Solar-Powered Cars Compete in the Bridgestone World Solar Challenge

The 30th anniversary of the solar car race shows how far technology has progressed since its inception.

2017 Bridgestone World Solar Challenge - Dynamic Time Trials
Scott Barbour—Getty Images for SATC

Sunday marked the beginning of the 2017 Bridgestone World Solar Challenge, a solar-powered car race across Australia. The race begins in Darwin, on the north coast of Australia, and runs 1,880 miles south to Adelaide, on the south coast. This year marks the 30th anniversary of the event. It ran every three years starting in 1987 and every other year since 1999.

Needless to say, the technology in these cars has improved significantly over the years. The winner of the 1987 event was the General Motors "Sunraycer," which completed the race at an average speed of 66.9 kilometers per hour (41.5 miles per hour). This was much faster than the second place Ford Australia "Sunchaser," which averaged 44.48 kilometers per hour (27.63 miles per hour), and the Biel College of Engineering entry which averaged 42.93 kilometers per hour (26.67 miles per hour).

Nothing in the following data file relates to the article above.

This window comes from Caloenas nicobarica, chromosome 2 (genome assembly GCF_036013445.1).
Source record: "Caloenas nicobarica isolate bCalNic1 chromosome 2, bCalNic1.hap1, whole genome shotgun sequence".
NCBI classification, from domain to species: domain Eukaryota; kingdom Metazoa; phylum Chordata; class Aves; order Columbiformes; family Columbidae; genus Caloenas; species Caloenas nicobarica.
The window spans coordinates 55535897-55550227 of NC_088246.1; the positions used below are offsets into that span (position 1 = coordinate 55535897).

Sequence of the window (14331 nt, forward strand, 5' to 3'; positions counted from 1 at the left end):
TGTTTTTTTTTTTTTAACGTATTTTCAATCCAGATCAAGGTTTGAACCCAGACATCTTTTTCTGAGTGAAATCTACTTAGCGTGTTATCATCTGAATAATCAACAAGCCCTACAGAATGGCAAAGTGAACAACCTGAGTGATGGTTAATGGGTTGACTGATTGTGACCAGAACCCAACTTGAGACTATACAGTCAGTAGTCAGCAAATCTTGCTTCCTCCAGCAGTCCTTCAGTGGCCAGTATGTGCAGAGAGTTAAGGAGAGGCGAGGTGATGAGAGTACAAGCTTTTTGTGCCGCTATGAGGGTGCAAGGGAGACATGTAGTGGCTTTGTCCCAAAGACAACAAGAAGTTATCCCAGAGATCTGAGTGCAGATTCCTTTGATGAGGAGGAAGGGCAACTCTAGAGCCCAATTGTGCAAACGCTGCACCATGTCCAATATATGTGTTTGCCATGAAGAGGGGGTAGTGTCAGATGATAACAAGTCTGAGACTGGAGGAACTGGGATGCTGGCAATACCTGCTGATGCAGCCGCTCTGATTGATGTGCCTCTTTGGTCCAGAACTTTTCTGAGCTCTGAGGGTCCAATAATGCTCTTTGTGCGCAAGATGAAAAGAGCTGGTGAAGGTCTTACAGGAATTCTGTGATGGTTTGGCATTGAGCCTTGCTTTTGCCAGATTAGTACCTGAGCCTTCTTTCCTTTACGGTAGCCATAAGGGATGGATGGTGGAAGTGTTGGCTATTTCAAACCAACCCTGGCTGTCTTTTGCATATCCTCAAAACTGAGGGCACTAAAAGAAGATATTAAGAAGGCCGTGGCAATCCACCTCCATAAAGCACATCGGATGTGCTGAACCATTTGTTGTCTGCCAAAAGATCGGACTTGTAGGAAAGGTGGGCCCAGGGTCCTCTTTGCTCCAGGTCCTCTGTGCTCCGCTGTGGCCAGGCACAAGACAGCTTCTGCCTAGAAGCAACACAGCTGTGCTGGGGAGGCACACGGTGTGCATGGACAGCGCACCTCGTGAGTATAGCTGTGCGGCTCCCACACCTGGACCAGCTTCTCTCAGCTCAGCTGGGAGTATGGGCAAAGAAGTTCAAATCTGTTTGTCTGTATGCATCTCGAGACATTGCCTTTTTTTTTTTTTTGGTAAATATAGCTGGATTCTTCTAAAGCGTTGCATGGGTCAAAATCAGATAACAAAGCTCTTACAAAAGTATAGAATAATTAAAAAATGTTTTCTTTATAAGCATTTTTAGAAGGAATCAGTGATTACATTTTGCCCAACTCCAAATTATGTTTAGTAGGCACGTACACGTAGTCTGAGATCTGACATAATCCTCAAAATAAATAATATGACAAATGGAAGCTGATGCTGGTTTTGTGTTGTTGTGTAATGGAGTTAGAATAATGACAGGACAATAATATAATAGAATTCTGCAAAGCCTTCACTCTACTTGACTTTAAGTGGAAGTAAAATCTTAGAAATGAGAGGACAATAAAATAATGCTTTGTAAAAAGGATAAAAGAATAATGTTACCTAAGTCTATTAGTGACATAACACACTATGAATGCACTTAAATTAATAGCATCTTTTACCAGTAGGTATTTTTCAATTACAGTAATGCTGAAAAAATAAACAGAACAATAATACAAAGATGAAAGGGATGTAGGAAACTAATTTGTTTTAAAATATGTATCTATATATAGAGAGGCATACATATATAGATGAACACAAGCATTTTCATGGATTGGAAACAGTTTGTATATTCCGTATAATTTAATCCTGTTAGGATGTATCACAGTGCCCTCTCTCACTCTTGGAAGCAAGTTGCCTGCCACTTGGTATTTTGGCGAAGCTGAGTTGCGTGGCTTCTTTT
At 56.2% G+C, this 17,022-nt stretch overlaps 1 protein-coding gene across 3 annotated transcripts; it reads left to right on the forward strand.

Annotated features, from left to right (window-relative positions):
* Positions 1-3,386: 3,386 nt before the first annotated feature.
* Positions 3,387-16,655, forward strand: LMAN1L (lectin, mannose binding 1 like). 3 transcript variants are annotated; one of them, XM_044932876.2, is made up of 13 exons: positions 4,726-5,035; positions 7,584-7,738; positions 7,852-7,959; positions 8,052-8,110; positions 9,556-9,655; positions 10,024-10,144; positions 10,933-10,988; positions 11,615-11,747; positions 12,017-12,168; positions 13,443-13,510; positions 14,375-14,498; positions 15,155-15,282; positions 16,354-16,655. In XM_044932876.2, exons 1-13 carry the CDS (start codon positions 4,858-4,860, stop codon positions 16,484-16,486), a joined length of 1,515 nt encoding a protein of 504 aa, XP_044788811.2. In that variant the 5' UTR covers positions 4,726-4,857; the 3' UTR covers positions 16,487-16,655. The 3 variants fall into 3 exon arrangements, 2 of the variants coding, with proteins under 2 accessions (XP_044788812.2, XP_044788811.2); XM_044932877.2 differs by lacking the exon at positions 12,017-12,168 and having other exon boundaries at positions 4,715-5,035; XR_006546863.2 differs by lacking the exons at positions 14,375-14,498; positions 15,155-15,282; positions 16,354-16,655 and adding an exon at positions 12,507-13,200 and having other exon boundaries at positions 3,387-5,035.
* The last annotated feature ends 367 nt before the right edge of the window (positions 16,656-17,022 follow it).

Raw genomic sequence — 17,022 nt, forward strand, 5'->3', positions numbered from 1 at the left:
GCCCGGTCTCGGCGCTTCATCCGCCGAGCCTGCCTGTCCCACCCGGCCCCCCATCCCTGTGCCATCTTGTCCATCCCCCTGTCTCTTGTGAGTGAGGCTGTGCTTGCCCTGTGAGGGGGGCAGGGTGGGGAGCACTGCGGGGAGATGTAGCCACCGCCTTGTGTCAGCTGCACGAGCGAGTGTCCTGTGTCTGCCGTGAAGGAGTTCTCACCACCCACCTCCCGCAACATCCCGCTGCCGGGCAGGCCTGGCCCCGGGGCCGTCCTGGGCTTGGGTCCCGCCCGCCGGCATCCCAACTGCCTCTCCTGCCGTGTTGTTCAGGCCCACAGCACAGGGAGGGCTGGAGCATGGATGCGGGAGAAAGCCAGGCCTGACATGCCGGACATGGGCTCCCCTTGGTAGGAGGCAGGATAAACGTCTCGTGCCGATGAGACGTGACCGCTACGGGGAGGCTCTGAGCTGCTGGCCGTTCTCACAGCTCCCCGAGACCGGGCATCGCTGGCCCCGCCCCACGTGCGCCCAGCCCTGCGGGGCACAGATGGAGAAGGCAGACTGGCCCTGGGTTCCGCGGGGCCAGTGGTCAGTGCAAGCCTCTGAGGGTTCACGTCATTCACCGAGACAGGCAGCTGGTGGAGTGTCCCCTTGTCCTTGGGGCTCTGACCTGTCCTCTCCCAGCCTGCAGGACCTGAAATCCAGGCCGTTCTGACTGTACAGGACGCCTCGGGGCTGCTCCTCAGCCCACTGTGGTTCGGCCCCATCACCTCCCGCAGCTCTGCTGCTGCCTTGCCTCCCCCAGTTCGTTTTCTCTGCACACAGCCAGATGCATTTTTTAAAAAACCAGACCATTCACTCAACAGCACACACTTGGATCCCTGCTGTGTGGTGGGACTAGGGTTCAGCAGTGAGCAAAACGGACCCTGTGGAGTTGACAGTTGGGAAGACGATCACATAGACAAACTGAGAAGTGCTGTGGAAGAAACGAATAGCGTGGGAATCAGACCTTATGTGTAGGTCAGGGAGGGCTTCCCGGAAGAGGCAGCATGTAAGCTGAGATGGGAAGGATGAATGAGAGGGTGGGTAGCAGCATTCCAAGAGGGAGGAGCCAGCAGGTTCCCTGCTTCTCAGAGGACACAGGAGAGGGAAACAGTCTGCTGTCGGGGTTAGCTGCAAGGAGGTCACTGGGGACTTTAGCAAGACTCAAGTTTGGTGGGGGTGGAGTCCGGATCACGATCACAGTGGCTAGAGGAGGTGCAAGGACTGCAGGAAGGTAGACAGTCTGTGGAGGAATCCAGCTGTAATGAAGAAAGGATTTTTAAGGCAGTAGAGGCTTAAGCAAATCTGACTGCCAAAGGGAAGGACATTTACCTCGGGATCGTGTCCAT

In contrast, the top two teams in the 2015 race, the Nuon Solar Car Team's “Nuna 8” and Team Twente's "Red One" both averaged around 91 kilometers per hour (56.5 miles per hour). By 2005, teams were actually being held back by South Australia's 110 kilometers per hour (68.3 miles per hour) highway speed limit, which the cars were now capable of exceeding.

Advances in solar panel technology have also had an effect on the World Solar Challenge. Cars competing in this year's race may have no more than 43 square feet of solar cell surface area, reports Engadget. That's down from nearly 65 square feet allowed in the last race in 2015, and half the area allowed in the 1987 race. Today's solar panels are more effective, and the cars are using the power they generate more efficiently.

We're still far from having mass-produced vehicles that run on solar power alone. But with many auto manufacturers announcing a major shift to electric vehicles, these improvements in solar technology could help address the issue of range anxiety. What easier way could there be to recharge your car than to let it sit in the parking lot at work? Some cars, like the Nissan Leaf, are already available with small solar panels to help run accessories. Perhaps in another 30 years, the World Solar Challenge will include a category for production cars since there might just be some that would qualify.